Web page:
Gear+Beers Recap

Great conversation, awesome prizes, beer a plenty and all the gear you’ll ever need

Free food, free beer, good people, and amazing brands. That’s Gear+Beers at Filmtools in Burbank.

As the sun set on February, Filmtools brought together Arri, Matthews, mLogic/Codex, Atomos, and G-Technology to demo some of their newest gear and provide an intimate setting for people to talk to them about whatever came to mind. Industry professionals, solo shooters, enthusiasts and everyone in between came out to shoot the breeze and celebrate what it means to work and be part of productions of all sizes.


From Matthews, we saw the brand new K Stacker. Designed by Alex Amyot, the K Stacker holds 3 KinoFlo LED panels or two of their ubiquitous 4-Bank fluorescent fixtures. It can be hung in a grid or stacked to add even more fixtures, but primarily it’s used to put a large amount of light on a small, rollable package. In addition, they had their C-Stand bags on display, one of which is rollable like a snowboard/hockey goalie bag which, aside from helping you organize your grip heads and the like, makes transportation a snap. The top pocket fits a RoadRags kit as well, keeping everything nice and tidy.

The DuttiDock and MosesPole were also on display. The former being a compact place to rest cameras while swapping lenses or between takes which attaches simply to a light stand, the latter being a ⅝” Baby pin on a telescoping pole. The pole is ideal for resting a Steadicam or similar stabilizer between takes. It can also be used to prop up a sagging slider or you can give it to a bored-looking crewmember to “Hollywood” a light in what might be the lowest-footprint light stand ever created.


Arri gave everyone a special treat by demoing the brand new Skypanel S360-C, well before its slated debut at NAB in April. Almost six times bigger than the already-popular S60, the S360 is borderline solar. By the end of the event, its 120,000 lumen output was easily providing light for the entire parking lot, outpacing a traditional 12K tungsten spacelight and drawing only 1500 watts from the wall. Aside from its ludicrous output and buttery-soft light, and along with most of Arri’s LED offerings, the S360 can be programmed to replicate all of Lee and Rosco’s filters and almost anything in between. Like the other SkyPanel offerings, it has pre-programmed lighting effects like police lights, the flicker of a fire or television, the pulsing lights of a club, the brash flash of the paparazzi, or even fireworks. If you’re a fan of massive, soft light sources, you’d be hard pressed to find a better option these days. I’m excited to see how the competition reacts.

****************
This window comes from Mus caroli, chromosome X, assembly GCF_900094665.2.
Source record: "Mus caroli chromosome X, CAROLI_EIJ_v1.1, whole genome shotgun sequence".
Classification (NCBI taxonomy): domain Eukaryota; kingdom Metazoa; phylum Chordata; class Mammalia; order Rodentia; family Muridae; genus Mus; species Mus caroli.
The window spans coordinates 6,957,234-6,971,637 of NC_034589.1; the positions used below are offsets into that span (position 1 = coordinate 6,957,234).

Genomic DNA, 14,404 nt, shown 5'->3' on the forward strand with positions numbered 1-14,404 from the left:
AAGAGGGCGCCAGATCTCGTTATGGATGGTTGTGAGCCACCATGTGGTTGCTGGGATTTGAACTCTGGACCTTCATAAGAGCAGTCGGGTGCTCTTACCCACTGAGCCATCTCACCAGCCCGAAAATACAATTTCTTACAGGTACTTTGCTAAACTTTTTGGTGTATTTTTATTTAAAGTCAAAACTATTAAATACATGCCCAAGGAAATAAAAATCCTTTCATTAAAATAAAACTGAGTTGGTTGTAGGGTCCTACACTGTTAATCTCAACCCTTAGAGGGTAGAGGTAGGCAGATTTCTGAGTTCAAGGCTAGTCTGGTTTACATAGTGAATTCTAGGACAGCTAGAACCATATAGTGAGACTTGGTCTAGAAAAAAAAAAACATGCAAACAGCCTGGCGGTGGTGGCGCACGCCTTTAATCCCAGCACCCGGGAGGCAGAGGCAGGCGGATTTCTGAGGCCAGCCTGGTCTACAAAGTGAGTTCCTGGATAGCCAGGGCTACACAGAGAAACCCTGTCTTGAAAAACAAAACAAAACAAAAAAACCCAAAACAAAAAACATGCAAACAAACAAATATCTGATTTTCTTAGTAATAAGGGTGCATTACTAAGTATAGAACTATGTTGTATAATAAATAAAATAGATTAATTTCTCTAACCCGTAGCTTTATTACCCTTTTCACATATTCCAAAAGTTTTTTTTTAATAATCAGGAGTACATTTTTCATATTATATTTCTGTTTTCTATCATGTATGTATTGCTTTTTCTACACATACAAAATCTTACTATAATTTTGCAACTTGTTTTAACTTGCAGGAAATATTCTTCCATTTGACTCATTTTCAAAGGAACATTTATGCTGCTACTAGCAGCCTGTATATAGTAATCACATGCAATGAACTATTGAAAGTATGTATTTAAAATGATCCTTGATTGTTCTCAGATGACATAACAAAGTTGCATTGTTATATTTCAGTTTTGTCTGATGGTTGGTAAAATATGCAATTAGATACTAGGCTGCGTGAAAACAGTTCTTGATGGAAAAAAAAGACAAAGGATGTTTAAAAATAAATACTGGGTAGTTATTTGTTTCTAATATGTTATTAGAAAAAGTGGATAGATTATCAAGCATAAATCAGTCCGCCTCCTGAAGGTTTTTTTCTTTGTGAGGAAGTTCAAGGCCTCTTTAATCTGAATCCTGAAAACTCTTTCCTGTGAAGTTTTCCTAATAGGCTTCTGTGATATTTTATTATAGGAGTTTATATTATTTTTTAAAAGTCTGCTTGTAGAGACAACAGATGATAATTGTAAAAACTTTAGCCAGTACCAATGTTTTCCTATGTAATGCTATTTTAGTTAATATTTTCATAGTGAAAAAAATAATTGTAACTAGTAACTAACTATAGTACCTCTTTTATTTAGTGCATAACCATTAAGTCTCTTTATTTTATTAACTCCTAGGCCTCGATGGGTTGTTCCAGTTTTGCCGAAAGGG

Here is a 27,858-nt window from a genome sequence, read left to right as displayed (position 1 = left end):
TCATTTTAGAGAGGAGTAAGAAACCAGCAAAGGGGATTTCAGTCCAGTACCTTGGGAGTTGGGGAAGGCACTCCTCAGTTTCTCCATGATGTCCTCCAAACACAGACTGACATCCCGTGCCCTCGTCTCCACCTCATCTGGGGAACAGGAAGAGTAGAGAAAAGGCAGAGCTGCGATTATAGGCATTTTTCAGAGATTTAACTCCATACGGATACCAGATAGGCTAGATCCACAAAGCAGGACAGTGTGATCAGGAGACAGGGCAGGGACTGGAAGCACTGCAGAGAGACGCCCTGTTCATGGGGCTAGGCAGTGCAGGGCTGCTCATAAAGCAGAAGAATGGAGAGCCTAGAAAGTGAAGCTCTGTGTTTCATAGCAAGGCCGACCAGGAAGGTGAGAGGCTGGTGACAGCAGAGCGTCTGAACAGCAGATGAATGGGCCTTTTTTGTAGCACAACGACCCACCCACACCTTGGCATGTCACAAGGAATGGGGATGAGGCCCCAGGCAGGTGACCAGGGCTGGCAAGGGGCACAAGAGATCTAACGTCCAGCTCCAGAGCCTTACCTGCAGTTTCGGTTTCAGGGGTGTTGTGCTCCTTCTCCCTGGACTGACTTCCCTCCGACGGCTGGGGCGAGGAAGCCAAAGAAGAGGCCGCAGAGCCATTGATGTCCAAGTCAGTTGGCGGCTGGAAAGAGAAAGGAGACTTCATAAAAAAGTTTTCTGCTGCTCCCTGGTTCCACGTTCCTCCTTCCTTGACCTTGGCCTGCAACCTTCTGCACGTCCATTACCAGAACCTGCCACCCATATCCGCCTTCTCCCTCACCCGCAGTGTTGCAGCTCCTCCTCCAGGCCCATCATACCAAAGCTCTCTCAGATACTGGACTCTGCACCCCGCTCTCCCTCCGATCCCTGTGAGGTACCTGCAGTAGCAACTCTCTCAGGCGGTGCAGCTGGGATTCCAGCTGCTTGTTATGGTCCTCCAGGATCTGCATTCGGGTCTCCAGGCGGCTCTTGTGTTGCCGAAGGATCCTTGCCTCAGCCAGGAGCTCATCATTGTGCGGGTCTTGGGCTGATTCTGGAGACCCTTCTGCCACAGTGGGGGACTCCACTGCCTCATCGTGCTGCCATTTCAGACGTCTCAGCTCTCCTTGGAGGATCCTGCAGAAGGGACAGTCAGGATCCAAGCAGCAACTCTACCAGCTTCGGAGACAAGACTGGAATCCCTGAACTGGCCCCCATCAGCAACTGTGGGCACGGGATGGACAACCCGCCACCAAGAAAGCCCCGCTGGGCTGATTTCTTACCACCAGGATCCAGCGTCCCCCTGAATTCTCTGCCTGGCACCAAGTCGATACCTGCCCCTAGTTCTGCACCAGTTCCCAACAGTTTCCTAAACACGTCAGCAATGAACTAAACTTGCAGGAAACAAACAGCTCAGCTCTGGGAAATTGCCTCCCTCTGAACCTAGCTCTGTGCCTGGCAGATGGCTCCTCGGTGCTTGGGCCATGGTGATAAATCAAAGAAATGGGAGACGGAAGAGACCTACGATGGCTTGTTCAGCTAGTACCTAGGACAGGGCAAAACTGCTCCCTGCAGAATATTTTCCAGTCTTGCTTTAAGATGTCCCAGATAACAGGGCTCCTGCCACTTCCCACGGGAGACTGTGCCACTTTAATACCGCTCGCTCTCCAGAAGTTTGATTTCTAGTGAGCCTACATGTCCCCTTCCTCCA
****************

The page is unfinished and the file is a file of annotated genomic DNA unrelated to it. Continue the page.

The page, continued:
Aside from raffling off a Ninja Inferno, Atomos was showing off their Sumo M & Sumo 19. The difference being that the Sumo M is a monitor and the 19 has recording capability. The Sumo 19 is a 19” HDR monitor that can record 4K 12bit Raw and 10bit ProRes/DNxHR, and has 1080p60 live switching built in. As you can see in the photo, the screen is bright enough (minus the glare the camera seems to have enhanced) to power through daylight viewing without the need of a hood, although Atomos offers a very nice one to ensure a distraction-free viewing experience. I made a joke asking if they’d seen someone mounting it to a camera ala their Inferno or Flame series and wouldn’t ya know it, someone had. Not directly to the camera, but attached to an arm next to it. Y’all are wild.

As an aside, Atomos is offering $400 off the Sumo M and $500 off the Sumo 19 from March 1st to the 15th so if you’re interested in a massive studio-sized production monitor that can record dailies, proxies or 4Kp60 masters and has playback controls away from the camera team, there ya go. It also has all the usual features like false color, waveforms, and all that good stuff. Atomos continues to kill it.

mLogic and Codex got together to show off some slick LTO backups integrated into a cart, namely mLogic’s mTape and mRack systems. For those who don’t know, LTO is an extremely affordable backup solution with massive longevity and storage size with up to 12TB per cartridge and 300MB/s transfer rates with a 30 year shelf life. It may be 1990’s technology, but it has yet to be bested. The mTape is the drag-and-drop desktop version, with dual Thunderbolt 2 ports, and the mRack is the version that goes in your DIT cart. One version, the mRack can write to two LTO drives simultaneously while the mRack DIT version can support six HDD or SDDs on top of the LTO drive and four of those Thunderbolt 2 ports. A simple solution, but a requirement for productions that need to be sure that your footage doesn’t get lost.

GDrive was also in tow, giving everyone a look at their Mobile SSD which I’ve glowed about before, so I won’t go too deep into that (they’re amazing) but they also had their G Speed Shuttle XL RAID system on display which can either be configured with 8 drives or 6 and two EV slots to make your footage transfers from RED Mini Mags or CFast cards dead simple. The Shuttle XL can be easily transported, easily drive-swapped, and can hold up to 80TB in its 8 drive form with transfer speeds up to 1350MB/s.


The day was filled with great conversation, awesome prizes, beer a plenty and tasty, tasty tacos. Smaller events supported by big companies do an amazing job of connecting folks from all walks of the industry, and Gear+Beers was no different. I personally met a couple folks I have admired for a while and never expected to see, and that alone made the day special on my end. The few hundred people who came through all looked like they had a similar experience, which made this Filmtools event a rousing success.

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Kenny McMillan is the founder and director of OWL BOT Digital Cinema located in West LA. His work spans the Internet from Vimeo to YouTube netting dozens of views. He previously worked as an events…